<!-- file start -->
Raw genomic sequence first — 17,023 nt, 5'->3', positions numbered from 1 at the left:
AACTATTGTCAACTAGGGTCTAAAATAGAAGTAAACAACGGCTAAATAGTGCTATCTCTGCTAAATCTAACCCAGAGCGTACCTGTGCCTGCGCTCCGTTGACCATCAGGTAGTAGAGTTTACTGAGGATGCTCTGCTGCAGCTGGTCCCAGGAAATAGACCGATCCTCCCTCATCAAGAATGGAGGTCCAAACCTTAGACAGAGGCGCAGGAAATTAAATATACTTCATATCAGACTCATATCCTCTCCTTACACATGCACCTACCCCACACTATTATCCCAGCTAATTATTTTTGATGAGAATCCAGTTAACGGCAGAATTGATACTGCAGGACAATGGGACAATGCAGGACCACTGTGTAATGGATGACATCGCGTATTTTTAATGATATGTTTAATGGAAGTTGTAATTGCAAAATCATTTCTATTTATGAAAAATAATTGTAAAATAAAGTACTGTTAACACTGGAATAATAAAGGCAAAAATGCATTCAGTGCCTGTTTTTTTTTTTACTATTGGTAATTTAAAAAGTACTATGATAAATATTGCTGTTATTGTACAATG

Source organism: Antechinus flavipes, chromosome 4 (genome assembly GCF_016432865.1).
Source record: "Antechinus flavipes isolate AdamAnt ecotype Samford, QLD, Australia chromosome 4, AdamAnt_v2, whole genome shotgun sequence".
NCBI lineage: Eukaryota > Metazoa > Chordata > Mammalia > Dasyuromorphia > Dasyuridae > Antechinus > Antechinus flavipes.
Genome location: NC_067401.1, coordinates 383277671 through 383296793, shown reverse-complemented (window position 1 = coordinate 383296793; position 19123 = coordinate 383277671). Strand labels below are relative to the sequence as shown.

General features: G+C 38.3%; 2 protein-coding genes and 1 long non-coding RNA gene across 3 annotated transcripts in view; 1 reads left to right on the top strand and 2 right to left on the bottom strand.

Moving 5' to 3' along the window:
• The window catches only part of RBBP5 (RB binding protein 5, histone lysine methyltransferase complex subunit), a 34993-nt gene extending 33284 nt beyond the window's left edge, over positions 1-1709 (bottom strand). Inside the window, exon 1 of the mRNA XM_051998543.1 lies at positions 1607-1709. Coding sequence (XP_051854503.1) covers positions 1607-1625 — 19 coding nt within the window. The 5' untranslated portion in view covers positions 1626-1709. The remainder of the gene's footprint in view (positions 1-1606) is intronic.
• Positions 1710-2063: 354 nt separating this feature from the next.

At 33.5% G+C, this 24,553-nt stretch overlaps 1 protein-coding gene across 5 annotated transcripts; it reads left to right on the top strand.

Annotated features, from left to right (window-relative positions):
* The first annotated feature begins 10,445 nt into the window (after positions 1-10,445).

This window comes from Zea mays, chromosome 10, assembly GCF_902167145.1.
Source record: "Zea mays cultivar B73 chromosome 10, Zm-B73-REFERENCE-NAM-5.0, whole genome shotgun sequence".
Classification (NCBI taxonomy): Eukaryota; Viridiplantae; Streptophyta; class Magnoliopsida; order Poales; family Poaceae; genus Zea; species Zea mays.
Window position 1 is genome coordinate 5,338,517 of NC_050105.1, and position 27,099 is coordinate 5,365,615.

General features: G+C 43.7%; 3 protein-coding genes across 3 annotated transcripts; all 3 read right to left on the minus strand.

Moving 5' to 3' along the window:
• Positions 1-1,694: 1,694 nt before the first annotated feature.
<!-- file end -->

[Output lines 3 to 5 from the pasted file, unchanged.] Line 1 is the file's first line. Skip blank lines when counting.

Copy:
Source organism: Antechinus flavipes, chromosome 4 (genome assembly GCF_016432865.1).
Source record: "Antechinus flavipes isolate AdamAnt ecotype Samford, QLD, Australia chromosome 4, AdamAnt_v2, whole genome shotgun sequence".
NCBI lineage: Eukaryota > Metazoa > Chordata > Mammalia > Dasyuromorphia > Dasyuridae > Antechinus > Antechinus flavipes.